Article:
Q – Ian, you broke your gennaker sheet on the first run, did that help you taking the lead?
Ian – I don’t know if it helped us. We lost the clip off the clew of the gennaker and we tried to gybe back onto port and had to go back onto starboard for a bit longer. We were actually up past the layline by the time we got it reconnected. Our bowman, Geordie Shaver, claimed that he fired it off deliberately, that he knew which way to go and he called it the whole time. So we can thank Geordie for that one.
Q – Brad, you lost 1 minute and 34 seconds on one leg was that possible to avoid?
Brad – Probably. It was very shifty out there today, very difficult to read. We wanted the left at the start and thanks to Geordie Shaver we got a good start, he pushed us right and we got a nice shift and we led at the top mark. When we came around the top mark we were aiming for the bottom mark so we were feeling pretty confident about carrying on. Then Oracle got a nice puff from behind and gybed and kept on going. I think probably we should have gybed, but we didn’t because we thought we could roll them down there but we just stayed there. We were in quite light air on the way down and they came in reaching. But really the damage was done on the next beat where we failed to take a couple of little opportunities before we got out to the starboard layline and that sort of ended the race for us. But it was a tough day, there was probably enough wind, but it was very shifty and hard to read… My congratulations to the guys on Oracle they did a good job.
Q – Brad, do you think the race committee could’ve waited a little bit longer before starting the race?
Brad – They call it the way they see it, but it would be nice to push up a little bit closer in where the breeze is a little bit more solid. In those conditions you can get in a bit closer to the East Coast Bays. And having it a little bit more steady would have helped both teams.
Q – Ian, if you are putting it down largely to benefiting from the lottery in the conditions, what are the positives that you take out of today that will be useful to apply on another day?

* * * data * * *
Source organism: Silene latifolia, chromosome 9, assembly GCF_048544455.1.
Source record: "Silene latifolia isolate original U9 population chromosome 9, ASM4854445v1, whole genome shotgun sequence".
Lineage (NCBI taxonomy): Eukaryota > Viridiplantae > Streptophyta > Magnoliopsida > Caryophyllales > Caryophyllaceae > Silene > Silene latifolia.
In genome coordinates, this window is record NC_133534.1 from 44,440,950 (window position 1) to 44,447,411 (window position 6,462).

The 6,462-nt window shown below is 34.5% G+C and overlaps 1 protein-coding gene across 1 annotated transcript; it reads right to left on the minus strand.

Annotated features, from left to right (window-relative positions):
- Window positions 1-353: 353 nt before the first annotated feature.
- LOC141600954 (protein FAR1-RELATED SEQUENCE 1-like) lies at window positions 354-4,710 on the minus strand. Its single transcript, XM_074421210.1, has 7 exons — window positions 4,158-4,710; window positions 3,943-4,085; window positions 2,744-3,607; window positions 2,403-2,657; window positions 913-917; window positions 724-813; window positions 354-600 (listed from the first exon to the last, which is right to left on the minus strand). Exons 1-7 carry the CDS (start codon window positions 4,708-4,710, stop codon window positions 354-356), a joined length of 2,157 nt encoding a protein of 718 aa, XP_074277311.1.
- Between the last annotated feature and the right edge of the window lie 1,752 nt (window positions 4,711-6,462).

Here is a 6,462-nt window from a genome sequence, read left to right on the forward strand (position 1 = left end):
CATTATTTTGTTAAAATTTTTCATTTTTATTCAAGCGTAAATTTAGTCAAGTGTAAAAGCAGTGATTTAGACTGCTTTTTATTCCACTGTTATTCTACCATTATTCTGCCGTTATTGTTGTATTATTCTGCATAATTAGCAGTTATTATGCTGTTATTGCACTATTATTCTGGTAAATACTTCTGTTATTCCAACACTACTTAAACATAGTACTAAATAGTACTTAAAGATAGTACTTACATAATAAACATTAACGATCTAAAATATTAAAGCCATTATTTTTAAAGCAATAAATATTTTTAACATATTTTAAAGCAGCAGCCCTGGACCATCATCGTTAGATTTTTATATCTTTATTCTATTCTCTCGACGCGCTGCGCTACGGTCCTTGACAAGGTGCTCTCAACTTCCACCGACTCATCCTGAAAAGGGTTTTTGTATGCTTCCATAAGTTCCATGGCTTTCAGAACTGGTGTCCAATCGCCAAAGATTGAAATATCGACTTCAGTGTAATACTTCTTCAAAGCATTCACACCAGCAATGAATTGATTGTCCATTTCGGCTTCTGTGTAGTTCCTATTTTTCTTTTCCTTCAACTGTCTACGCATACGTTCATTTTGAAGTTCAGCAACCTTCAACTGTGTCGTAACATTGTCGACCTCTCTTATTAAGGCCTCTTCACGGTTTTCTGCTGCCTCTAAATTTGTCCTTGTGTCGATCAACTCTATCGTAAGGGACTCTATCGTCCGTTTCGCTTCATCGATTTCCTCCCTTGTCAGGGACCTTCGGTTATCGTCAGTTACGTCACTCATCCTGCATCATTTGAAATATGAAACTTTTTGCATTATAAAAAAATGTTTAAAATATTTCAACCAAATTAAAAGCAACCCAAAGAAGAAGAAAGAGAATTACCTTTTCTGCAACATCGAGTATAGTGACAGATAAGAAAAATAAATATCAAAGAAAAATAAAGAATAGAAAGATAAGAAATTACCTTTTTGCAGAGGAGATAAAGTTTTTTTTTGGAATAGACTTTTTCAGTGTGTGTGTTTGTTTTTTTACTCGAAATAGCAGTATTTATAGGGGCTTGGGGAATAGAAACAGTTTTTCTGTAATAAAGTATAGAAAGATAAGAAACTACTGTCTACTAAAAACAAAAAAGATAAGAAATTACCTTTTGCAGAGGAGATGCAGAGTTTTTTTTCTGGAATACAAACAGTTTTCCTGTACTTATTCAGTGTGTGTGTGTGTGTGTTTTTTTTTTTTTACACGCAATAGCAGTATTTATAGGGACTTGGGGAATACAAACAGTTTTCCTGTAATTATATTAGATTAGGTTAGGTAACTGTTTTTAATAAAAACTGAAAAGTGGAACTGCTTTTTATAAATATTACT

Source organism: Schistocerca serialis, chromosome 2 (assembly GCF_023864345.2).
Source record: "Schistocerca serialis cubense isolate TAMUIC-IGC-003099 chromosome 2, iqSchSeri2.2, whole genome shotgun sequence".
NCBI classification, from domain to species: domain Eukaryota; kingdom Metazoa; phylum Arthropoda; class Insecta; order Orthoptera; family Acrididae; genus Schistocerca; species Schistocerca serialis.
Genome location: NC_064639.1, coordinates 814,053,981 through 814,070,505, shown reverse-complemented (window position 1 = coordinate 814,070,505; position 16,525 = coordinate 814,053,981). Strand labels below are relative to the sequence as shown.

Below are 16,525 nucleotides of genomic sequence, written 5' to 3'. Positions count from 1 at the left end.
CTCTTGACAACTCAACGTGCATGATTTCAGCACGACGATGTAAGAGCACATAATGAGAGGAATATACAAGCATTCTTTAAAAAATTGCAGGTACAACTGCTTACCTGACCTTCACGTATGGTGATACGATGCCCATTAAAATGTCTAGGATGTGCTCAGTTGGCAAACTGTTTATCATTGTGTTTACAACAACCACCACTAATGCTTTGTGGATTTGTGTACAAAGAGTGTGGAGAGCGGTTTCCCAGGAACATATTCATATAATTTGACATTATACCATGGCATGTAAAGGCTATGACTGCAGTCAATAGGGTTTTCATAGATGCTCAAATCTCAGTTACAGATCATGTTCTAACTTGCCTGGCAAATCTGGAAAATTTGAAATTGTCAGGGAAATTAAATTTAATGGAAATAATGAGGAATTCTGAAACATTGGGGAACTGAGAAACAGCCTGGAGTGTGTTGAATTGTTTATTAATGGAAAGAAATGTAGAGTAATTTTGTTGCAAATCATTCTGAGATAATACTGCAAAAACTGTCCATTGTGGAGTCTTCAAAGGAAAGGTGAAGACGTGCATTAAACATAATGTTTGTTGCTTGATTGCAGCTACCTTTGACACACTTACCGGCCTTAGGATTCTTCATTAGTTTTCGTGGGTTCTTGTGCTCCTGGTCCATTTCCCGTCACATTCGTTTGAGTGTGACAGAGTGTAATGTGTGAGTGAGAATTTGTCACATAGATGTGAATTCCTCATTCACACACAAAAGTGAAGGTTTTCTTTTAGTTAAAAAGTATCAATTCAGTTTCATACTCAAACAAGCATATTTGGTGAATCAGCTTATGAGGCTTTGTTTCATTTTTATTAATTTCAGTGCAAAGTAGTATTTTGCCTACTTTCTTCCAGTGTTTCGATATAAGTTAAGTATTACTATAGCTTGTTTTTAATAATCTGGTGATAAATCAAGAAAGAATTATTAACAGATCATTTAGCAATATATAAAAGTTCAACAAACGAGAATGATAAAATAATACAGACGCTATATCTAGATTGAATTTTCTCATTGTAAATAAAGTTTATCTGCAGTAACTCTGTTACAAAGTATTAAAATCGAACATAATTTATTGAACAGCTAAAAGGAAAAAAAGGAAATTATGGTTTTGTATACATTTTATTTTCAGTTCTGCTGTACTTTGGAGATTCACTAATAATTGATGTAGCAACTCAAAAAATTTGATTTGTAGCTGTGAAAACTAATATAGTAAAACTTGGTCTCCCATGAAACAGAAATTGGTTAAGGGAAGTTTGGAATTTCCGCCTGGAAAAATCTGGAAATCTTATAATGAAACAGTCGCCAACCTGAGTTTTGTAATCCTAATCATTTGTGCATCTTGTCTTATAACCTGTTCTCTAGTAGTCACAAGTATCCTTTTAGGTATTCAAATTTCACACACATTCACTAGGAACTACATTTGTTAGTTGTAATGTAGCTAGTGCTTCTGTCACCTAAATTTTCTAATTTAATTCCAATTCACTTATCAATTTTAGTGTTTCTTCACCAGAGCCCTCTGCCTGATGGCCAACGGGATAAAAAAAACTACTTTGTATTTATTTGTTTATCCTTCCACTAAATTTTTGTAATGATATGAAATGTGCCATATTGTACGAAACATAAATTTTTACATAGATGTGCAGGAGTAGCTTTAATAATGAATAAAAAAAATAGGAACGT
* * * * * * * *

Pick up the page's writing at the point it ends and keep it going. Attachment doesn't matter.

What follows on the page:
Ian – We take a point out of it which is good to have. I thought the boat was going pretty nicely today. We’ve worked pretty hard on sailing it a little bit differently, actually getting the boat set up for the races and selecting the sails that we’ve selected for different legs and I think that seems to be working in the light air especially. I think we were tacking fairly well so that is good thing, we weren’t losing anything, probably gaining a little bit when we were tacking so we’re happy with that. If anything it was a bit of a lottery, we got a big shift at the right time and made some advantage from it so it worked out OK. But there wasn’t too much to take away from it really.
Q – Ian, over the last two days Peter has been steering most of the day and Chris has concentrating more on running around. You seem to have been a lot more competitive in the last two days. Would you put this afterguard structure change down to the change in fortune for Oracle?
Ian – A little bit, we’ve also had different weather which I think is contributing largely to it. It’s been lighter and flatter and I think that’s been to our advantage. Certainly with Chris in the back of the boat there is a lot better decision-making process, I believe. Chris makes some very good decisions in the tight spots and uses fantastic judgement for a lot of wind shifts and tight situations. Peter handles the boat beautifully as well in those same situations, so it’s a pretty good combination. At other times when it is more difficult sailing conditions perhaps, Chris likes to take the helm.
Q – Brad, the Blackheart people announced yesterday that they are getting out of the business, how does that affect you and Russell?
Brad – We have put a lot of effort into sailing the boat and trying to win the races. My personal feeling is that it would be a lot better for the businessmen if Blackheart were to give their money to Team New Zealand than to use it to intimidate families. That it seems quite sick and pathetic, the way they have carried on.
Q – Brad, you look back today and see what you could have done differently, but looking forward, if you go out tomorrow in the same conditions, can you have any real confidence that things would work your way more than they did today?
Brad – Well you always have confidence that you are going to sail well, and those sort of days … well there’s more of them coming up and so it can go one way or another. Usually in that wind strength and those sort of shifty conditions the races aren’t very close, they are usually won with one boat getting more pressure than the other or no shift happening, so I could see fortunes coming and going and I think the boats are going much the same in those kind of conditions so its going to be who gets that break and can consolidate when the breeze does settle in. So I can see more of the same, quite tight racing in the beginning and one boat getting a break and getting away.
Q – Ian, it seemed like you got real lucky out there today, I think it was the second leg, downwind run, you were on the right side of the course you had trouble with a gybe to get back to the centre of the course that made it very fortuitous. A minute or two later you picked up a strong puff and that made al the difference in the race. How do you see it?